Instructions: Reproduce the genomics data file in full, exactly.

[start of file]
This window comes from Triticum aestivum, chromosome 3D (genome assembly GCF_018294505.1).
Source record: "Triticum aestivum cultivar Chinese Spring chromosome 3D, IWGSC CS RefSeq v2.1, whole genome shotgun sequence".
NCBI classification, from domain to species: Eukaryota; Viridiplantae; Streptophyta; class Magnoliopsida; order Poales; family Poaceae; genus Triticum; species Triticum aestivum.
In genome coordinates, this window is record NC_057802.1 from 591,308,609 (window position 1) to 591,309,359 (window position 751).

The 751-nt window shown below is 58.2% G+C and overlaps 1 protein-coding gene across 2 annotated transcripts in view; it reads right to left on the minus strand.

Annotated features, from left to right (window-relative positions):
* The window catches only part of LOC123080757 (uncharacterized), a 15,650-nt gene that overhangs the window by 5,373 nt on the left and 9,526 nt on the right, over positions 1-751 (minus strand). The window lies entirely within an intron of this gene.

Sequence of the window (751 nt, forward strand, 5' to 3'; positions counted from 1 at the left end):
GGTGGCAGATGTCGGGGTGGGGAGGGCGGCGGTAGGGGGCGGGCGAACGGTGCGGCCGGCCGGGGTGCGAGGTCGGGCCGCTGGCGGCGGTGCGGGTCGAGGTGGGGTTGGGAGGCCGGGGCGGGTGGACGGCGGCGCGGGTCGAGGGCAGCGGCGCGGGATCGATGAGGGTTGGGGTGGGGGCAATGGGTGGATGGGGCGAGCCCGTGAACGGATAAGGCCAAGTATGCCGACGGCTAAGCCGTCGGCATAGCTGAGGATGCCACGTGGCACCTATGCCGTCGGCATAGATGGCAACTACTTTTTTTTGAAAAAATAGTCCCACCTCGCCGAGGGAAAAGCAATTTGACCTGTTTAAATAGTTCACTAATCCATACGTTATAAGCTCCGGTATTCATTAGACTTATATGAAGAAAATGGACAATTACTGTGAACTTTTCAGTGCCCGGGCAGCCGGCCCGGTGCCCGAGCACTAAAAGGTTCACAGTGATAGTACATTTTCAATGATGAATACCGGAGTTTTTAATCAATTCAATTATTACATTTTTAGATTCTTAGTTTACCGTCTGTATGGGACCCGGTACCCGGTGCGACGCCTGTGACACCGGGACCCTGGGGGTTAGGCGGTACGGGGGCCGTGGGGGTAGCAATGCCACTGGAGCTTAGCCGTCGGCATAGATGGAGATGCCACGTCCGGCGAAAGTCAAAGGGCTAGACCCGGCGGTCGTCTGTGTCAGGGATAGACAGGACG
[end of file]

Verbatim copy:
This window comes from Triticum aestivum, chromosome 3D (genome assembly GCF_018294505.1).
Source record: "Triticum aestivum cultivar Chinese Spring chromosome 3D, IWGSC CS RefSeq v2.1, whole genome shotgun sequence".
NCBI classification, from domain to species: Eukaryota; Viridiplantae; Streptophyta; class Magnoliopsida; order Poales; family Poaceae; genus Triticum; species Triticum aestivum.
In genome coordinates, this window is record NC_057802.1 from 591,308,609 (window position 1) to 591,309,359 (window position 751).

The 751-nt window shown below is 58.2% G+C and overlaps 1 protein-coding gene across 2 annotated transcripts in view; it reads right to left on the minus strand.

Annotated features, from left to right (window-relative positions):
* The window catches only part of LOC123080757 (uncharacterized), a 15,650-nt gene that overhangs the window by 5,373 nt on the left and 9,526 nt on the right, over positions 1-751 (minus strand). The window lies entirely within an intron of this gene.

Sequence of the window (751 nt, forward strand, 5' to 3'; positions counted from 1 at the left end):
GGTGGCAGATGTCGGGGTGGGGAGGGCGGCGGTAGGGGGCGGGCGAACGGTGCGGCCGGCCGGGGTGCGAGGTCGGGCCGCTGGCGGCGGTGCGGGTCGAGGTGGGGTTGGGAGGCCGGGGCGGGTGGACGGCGGCGCGGGTCGAGGGCAGCGGCGCGGGATCGATGAGGGTTGGGGTGGGGGCAATGGGTGGATGGGGCGAGCCCGTGAACGGATAAGGCCAAGTATGCCGACGGCTAAGCCGTCGGCATAGCTGAGGATGCCACGTGGCACCTATGCCGTCGGCATAGATGGCAACTACTTTTTTTTGAAAAAATAGTCCCACCTCGCCGAGGGAAAAGCAATTTGACCTGTTTAAATAGTTCACTAATCCATACGTTATAAGCTCCGGTATTCATTAGACTTATATGAAGAAAATGGACAATTACTGTGAACTTTTCAGTGCCCGGGCAGCCGGCCCGGTGCCCGAGCACTAAAAGGTTCACAGTGATAGTACATTTTCAATGATGAATACCGGAGTTTTTAATCAATTCAATTATTACATTTTTAGATTCTTAGTTTACCGTCTGTATGGGACCCGGTACCCGGTGCGACGCCTGTGACACCGGGACCCTGGGGGTTAGGCGGTACGGGGGCCGTGGGGGTAGCAATGCCACTGGAGCTTAGCCGTCGGCATAGATGGAGATGCCACGTCCGGCGAAAGTCAAAGGGCTAGACCCGGCGGTCGTCTGTGTCAGGGATAGACAGGACG